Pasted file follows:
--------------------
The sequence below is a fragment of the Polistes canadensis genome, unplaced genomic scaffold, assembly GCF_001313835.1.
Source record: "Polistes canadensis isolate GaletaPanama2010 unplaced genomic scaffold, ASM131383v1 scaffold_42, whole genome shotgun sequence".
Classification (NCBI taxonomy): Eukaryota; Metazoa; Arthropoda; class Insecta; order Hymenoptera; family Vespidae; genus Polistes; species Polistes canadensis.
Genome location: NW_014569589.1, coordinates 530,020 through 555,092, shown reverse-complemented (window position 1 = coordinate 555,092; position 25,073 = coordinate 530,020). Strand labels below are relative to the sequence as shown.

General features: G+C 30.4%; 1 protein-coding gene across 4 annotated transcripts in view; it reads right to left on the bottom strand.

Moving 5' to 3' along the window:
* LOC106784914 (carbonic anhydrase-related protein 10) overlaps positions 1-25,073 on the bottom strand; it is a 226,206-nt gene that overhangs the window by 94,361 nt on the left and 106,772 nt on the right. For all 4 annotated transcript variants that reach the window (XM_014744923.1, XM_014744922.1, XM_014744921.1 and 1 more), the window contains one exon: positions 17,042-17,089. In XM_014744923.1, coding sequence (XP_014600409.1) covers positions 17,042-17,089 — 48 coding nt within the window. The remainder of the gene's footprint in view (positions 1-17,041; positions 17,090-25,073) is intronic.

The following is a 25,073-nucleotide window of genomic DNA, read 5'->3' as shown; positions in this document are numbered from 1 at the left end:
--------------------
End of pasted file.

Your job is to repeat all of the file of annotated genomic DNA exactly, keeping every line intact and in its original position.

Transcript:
The sequence below is a fragment of the Polistes canadensis genome, unplaced genomic scaffold, assembly GCF_001313835.1.
Source record: "Polistes canadensis isolate GaletaPanama2010 unplaced genomic scaffold, ASM131383v1 scaffold_42, whole genome shotgun sequence".
Classification (NCBI taxonomy): Eukaryota; Metazoa; Arthropoda; class Insecta; order Hymenoptera; family Vespidae; genus Polistes; species Polistes canadensis.
Genome location: NW_014569589.1, coordinates 530,020 through 555,092, shown reverse-complemented (window position 1 = coordinate 555,092; position 25,073 = coordinate 530,020). Strand labels below are relative to the sequence as shown.

General features: G+C 30.4%; 1 protein-coding gene across 4 annotated transcripts in view; it reads right to left on the bottom strand.

Moving 5' to 3' along the window:
* LOC106784914 (carbonic anhydrase-related protein 10) overlaps positions 1-25,073 on the bottom strand; it is a 226,206-nt gene that overhangs the window by 94,361 nt on the left and 106,772 nt on the right. For all 4 annotated transcript variants that reach the window (XM_014744923.1, XM_014744922.1, XM_014744921.1 and 1 more), the window contains one exon: positions 17,042-17,089. In XM_014744923.1, coding sequence (XP_014600409.1) covers positions 17,042-17,089 — 48 coding nt within the window. The remainder of the gene's footprint in view (positions 1-17,041; positions 17,090-25,073) is intronic.

The following is a 25,073-nucleotide window of genomic DNA, read 5'->3' as shown; positions in this document are numbered from 1 at the left end: